Oregonian Stacy Page, the mastermind behind the original Grasshopper Extractor, has done it again and on an industrial scale. His new machine can process hundreds of pounds of kief a day, all without solvents, including water or C02. It does what the original Grasshopper does, but at a much greater volume.
The original Grasshopper has gone through a number of modifications and improvements since he introduced it four years ago. The most recent iteration, the Grasshopper Extractor 4.20, uses liquid C02 instead of dry ice to make a more effective and easily usable machine that can process 20–25 pounds of product each day. With liquid C02 tanks, there’s no need to deal with dry ice, which is highly perishable, and the loading and unloading of the machine is faster. Unfortunately, the cannabis needed to be ground up if in buds, which also takes time.
Page lives in Southern Oregon and has been involved in the cannabis industry for over a dozen years, most recently offering ancillary services like his Grasshopper Extractor processing equipment and previously working in the grow supply industry. His attention to market forces and rapid changes in the industry has led him to create solutions. His original Grasshopper filled a niche. Many companies want kief to make rosin, a heat-pressed extract, and for ethanol extraction. With the boom of the industry nationwide, that niche has grown, and a machine capable of processing larger amounts of cannabis was needed, so Page created the Locust.
The Locust stands more than six feet tall, over six feet long, and weighs about 500 pounds. It is a no-nonsense piece of machinery comprised of three main parts: a grinder, a conveyor, and a separator. It is made of stainless steel for durability and ease of cleaning. It is designed so that you can simply pour the cannabis into a hopper that directs the buds or shake into a powerful grinder, which breaks down the product into a consistency that can be processed. The cannabis exits the grinder to a conveyor (like a giant screw), which transports the product up and drops into the top of the separator unit. There is also an array or ultrasonic generators that provide a solventless method using sound waves instead of C02.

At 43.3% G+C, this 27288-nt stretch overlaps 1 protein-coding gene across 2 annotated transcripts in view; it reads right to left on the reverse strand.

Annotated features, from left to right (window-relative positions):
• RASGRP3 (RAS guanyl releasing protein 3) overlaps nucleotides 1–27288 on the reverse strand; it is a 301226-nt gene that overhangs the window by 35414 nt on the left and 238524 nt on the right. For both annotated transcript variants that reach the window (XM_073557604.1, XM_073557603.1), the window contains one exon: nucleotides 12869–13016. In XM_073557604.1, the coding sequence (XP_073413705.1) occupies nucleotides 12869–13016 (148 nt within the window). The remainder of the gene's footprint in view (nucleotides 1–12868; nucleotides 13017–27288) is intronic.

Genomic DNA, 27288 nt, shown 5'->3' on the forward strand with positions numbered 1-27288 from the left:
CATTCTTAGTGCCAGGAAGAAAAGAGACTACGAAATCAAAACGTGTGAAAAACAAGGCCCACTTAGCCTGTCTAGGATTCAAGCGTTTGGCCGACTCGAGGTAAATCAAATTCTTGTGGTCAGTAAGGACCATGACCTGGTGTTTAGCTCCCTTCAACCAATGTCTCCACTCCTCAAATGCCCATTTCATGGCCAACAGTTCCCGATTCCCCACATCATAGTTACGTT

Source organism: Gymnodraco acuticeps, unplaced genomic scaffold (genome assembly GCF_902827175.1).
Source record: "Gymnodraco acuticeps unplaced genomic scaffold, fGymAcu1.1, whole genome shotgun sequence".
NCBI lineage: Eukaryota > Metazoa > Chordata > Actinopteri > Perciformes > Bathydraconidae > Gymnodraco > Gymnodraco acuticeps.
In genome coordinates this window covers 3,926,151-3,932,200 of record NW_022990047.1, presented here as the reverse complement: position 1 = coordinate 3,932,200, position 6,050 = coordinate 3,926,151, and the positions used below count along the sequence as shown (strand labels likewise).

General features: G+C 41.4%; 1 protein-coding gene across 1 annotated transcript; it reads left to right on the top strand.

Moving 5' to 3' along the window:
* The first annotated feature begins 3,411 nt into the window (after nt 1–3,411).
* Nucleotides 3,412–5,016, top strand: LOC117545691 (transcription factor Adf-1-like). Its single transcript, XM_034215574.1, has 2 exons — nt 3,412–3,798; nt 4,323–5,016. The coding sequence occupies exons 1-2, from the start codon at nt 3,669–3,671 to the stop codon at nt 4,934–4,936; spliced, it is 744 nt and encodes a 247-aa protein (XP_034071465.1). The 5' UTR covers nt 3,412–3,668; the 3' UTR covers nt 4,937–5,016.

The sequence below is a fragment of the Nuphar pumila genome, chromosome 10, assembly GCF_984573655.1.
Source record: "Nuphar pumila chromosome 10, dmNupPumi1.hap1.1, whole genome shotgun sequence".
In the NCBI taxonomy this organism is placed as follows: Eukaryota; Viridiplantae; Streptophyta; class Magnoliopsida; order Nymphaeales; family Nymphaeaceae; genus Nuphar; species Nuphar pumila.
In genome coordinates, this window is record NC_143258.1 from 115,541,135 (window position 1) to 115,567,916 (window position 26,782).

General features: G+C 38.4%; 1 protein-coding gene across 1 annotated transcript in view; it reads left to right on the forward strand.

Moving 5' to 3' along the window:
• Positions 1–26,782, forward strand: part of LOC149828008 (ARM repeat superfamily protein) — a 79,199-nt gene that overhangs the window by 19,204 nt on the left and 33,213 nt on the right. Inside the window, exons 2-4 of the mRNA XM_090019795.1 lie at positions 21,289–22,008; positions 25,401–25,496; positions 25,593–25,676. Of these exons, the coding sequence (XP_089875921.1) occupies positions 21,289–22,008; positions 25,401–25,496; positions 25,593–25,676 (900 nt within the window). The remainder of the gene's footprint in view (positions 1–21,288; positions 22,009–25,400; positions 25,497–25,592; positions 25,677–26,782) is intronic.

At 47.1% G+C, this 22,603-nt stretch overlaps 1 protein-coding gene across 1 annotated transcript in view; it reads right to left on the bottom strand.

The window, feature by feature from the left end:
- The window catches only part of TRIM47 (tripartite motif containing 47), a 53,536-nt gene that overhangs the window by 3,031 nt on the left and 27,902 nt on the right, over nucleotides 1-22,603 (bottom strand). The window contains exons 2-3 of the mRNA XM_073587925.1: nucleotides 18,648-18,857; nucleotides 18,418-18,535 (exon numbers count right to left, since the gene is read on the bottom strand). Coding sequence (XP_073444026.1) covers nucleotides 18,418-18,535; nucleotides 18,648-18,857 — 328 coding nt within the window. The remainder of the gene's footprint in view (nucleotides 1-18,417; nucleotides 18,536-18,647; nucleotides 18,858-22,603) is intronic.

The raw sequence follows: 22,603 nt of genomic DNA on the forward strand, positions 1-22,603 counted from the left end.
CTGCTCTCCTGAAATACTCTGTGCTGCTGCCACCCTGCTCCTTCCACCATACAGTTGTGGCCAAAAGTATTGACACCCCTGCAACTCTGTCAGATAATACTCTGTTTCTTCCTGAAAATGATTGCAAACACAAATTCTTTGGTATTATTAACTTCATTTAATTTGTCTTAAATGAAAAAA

The Locust can process as much as 10 times the volume of the original Grasshopper Extractor. Most importantly, it does so in a much simpler fashion, which saves a lot of time and labor. The original system, which is still a faster process than that of other kiefing devices, requires the processor to frequently break the unit down, dump it out, and clean out the screens. The Locust, on the other hand, runs for a couple of hours before its screens need cleaning, and it does not have to be turned off as it operates. The kief is automatically sorted and bagged and the processed leaf material is automatically ejected from the machine. It is a very automated system.
Three grades of product are produced by the machine, which use screens at micron sizes of 74, 100, and 160. The machine comes with anti-static bags to collect the kief, which prevent vapor migration. They are also black on one side to block light when stored. The bags are automatically filled when they are attached to ports on the separator unit while it runs. It will yield between 15 and 20% of the product weight in kief, depending on the quality. See video below.
As with any cannabis processing machinery, it can get clogged and sticky from the process and will need regular cleaning. Page has thought that through and provided a machine that can be broken down and cleaned in as easy a manner as possible. The conveyor is accessible and the separator breaks down into pieces for easy cleaning.
I was able to watch the Locust in action, and it is quite impressive. It will devour the cannabis poured into the hopper as fast as it can be filled, and then automatically process it and fill the bags, with no effort expended by the operator. The first time processed material can easily be added back into the machine for a second run, to make sure all trichomes are removed. It processes multiple pounds in a matter of minutes, and will truly “eat its weight in trim daily” as the company says.
The Locust and Grasshopper are both assembled in Medford, Oregon, by Page’s company, Enovators LLC, an Oregon company. The Grasshopper Extractor 4.20 is priced at$ 5,900 and can be shipped anywhere in the continental United States. The Locust is priced at $59,500 which includes delivery, set-up, and training anywhere in the U.S. Visit the website at www.enovatorsllc.com for more information and videos on these products.
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